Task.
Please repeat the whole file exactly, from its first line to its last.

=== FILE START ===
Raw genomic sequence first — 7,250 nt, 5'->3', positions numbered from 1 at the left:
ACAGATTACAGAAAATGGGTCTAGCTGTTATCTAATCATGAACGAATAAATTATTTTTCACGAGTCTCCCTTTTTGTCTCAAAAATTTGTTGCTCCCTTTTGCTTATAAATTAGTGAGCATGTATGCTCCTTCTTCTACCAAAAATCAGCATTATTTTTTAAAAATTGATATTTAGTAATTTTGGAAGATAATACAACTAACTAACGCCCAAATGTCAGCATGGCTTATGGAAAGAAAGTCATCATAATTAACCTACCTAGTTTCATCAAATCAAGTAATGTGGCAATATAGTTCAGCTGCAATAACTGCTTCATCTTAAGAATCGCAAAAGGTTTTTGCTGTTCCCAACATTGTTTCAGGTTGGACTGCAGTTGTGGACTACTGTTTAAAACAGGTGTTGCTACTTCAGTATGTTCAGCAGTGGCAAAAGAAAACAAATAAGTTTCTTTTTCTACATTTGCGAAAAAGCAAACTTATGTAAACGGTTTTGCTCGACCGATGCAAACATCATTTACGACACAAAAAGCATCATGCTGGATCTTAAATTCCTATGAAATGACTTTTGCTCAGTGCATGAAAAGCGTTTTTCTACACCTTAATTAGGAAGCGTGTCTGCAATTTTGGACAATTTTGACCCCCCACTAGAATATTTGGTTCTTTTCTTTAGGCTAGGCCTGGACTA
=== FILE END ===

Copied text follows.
Raw genomic sequence first — 7,250 nt, 5'->3', positions numbered from 1 at the left:
ACAGATTACAGAAAATGGGTCTAGCTGTTATCTAATCATGAACGAATAAATTATTTTTCACGAGTCTCCCTTTTTGTCTCAAAAATTTGTTGCTCCCTTTTGCTTATAAATTAGTGAGCATGTATGCTCCTTCTTCTACCAAAAATCAGCATTATTTTTTAAAAATTGATATTTAGTAATTTTGGAAGATAATACAACTAACTAACGCCCAAATGTCAGCATGGCTTATGGAAAGAAAGTCATCATAATTAACCTACCTAGTTTCATCAAATCAAGTAATGTGGCAATATAGTTCAGCTGCAATAACTGCTTCATCTTAAGAATCGCAAAAGGTTTTTGCTGTTCCCAACATTGTTTCAGGTTGGACTGCAGTTGTGGACTACTGTTTAAAACAGGTGTTGCTACTTCAGTATGTTCAGCAGTGGCAAAAGAAAACAAATAAGTTTCTTTTTCTACATTTGCGAAAAAGCAAACTTATGTAAACGGTTTTGCTCGACCGATGCAAACATCATTTACGACACAAAAAGCATCATGCTGGATCTTAAATTCCTATGAAATGACTTTTGCTCAGTGCATGAAAAGCGTTTTTCTACACCTTAATTAGGAAGCGTGTCTGCAATTTTGGACAATTTTGACCCCCCACTAGAATATTTGGTTCTTTTCTTTAGGCTAGGCCTGGACTA